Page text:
VINE VOICEon 28 January 2004
"Comics & Sequential Art" is based on a course Will Eisner taught at New York's School of Visual Art although originally this work was written as a series of essays that appeared randomly in "The Spirit" magazine. Eisner provides a guide book to the "principles & practice of the world's most popular art form, and while it is of interest to those of us who read comic books it is clearly intended to be of use to aspiring comic book artists (and writers, albeit to a lesser degree). One way of measuring the book's success is to note that I have the 24th printing of a work that was first published in 1985 (and expanded in 1990 to include print and computer), but then the fact that the book was written by Eisner and uses dozens of examples of his own art work to evidence his points, as well as drawings down specifically for the book, is enough to tell you this is something special.
There are eight lessons in Professor Eisner's syllabus: (1) Comics as a Form of Reading looks at the interplay of word and image in comic books that has created a cross-breeding of illustration and prose, including the idea of how text can be read as image, which shows the sense of detail Eisner brings to his subject. (2) Imagery begins with the idea of letters as images and develops a notion of how the "pictograph" functions in the modern comic strip as a calligraphic style variation. The key subject here is that of images without words. (3) "Timing" considers the phenomenon of duration and its experience as an integral dimension of sequential art, with Eisner drawing (literally) a distinction between "time" and "timing." This chapter looks at framing speech and framing time, with Eisner making his points in the textual part of the chapter and then providing a series of comic book pages evidencing different features he wants to emphasize. (4) The Frame is a major chapter that examines in detail the sequences segments called panels or frames, with Eisner emphasizing the idea that these frames do not correspond exactly to cinematic frames because they are part of the creative process and not the result of the technology. Eisner examines encapsulation, the panel as a medium of control, creating the panel, the panel as container, the "language" of the panel border, the frame as a narrative device, the frame as a structural support, the panel outline, the emotional function of the frame, the "splash" page, the page as a meta panel, the super-panel as a page, panel composition, the function of perspective, and realism and perspective. This chapter is not half the book, but it is close, and it basically tells you everything you ever wanted to know about a panel in a comic book. When you are taking into account the meaning of the border of the panel, then you know this is a comprehensive examination of the subject under discussion.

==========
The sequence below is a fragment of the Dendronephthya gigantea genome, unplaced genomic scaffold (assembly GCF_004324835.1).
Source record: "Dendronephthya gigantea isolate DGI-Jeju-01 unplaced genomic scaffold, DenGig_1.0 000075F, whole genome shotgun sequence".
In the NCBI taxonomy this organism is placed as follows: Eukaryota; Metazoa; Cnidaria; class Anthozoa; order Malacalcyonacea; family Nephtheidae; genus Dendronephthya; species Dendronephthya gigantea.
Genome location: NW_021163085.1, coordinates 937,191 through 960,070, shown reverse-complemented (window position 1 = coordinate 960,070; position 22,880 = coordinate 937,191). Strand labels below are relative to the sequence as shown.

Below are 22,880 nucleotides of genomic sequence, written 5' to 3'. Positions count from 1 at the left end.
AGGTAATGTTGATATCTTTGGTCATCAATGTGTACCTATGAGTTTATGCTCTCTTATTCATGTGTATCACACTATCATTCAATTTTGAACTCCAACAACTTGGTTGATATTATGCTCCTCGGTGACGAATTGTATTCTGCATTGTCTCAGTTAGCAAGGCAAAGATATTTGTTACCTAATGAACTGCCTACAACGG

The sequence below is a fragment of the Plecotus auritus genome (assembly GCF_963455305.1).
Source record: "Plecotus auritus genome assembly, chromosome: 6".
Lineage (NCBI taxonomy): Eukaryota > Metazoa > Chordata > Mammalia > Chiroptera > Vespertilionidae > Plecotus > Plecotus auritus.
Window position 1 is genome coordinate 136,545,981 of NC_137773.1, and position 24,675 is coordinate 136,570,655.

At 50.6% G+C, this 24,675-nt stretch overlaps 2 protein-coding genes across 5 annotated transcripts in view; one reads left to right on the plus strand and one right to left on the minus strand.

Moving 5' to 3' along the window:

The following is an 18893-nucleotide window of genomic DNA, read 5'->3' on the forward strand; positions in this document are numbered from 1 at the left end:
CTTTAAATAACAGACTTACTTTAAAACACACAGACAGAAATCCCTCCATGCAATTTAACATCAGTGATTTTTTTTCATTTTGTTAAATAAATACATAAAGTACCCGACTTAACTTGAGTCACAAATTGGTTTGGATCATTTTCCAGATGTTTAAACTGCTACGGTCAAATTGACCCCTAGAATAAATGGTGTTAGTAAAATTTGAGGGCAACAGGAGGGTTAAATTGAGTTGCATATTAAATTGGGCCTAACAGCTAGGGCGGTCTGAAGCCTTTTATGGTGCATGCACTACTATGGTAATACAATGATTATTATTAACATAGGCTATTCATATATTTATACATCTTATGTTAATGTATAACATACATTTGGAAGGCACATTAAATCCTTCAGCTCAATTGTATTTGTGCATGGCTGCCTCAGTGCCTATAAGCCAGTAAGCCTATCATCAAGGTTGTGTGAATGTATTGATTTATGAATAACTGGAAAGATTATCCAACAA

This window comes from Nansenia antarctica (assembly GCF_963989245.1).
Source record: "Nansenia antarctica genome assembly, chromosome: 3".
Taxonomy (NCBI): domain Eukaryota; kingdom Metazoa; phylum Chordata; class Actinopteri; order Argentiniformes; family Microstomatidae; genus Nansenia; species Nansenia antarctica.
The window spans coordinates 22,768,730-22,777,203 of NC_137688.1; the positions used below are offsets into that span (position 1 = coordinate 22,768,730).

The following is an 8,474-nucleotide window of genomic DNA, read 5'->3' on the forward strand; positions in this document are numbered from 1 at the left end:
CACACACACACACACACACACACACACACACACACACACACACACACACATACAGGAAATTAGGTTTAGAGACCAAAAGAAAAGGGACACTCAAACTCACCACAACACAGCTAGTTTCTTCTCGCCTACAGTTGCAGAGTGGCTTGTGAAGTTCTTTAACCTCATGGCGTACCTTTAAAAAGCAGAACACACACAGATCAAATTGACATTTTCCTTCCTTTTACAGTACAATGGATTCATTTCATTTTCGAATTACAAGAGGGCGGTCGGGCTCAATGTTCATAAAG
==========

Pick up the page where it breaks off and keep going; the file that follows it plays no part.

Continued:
The rest of the book deals with what you put in those panels: (5) Expressive Anatomy provides a micro-Dictionary of Gestures before covering your options in drawing the body, the face, and the body and the face. As an extended example Eisner provides his complete "Hamlet on a Rooftop," which does the "To be, or not to be" soliloquy. (6) Writing & Sequential Art talks about the relationship between the writer and the artist (whether they are two separate people or not), and various story telling elements. There are several choice examples on the application of words and the various ways then can add meaning to a series of panels, and practical examples of how writers and artists work together to create comic book stories. (7) Application (The Use of Sequential Art) makes a distinction between the functions of sequential art as instruction and as entertainment. This leads to a discussion of not only the graphic novel and technical instruction comics, but story boarding for commercials and films as well. (8) Teaching/Learning, Sequential Art for Comics in the Print and Computer Era lays out the range of diverse disciplines involved in comic books, laid out in a structured typology (categorized under psychology, physics, mechanics, design language and draftsmanship). Eisner also briefly shows what adding a computer to the process means for creating comic books.
There is an inevitable comparison to be drawn between Eisner's "Comics & Sequential Art" and Scott McCloud's "Understanding Comics: The Invisible Art," but I really see the two books as being complementary. Although you obviously can shift back and forth between perspectives, McCloud is looking at the medium from the reader's point of view and Eisner is more concerned with the creative process. Eisner has praised McCloud's book as "a landmark dissection and intellectual consideration of comics as a valid medium," which is a fundamental assumption of Eisner's work here. The primary value of "Comics & Sequential Art" is for professional and amateur artist, but students and teachers, and even mere comic book fans, can benefit from a serious and comprehensive examination of the art of funny books.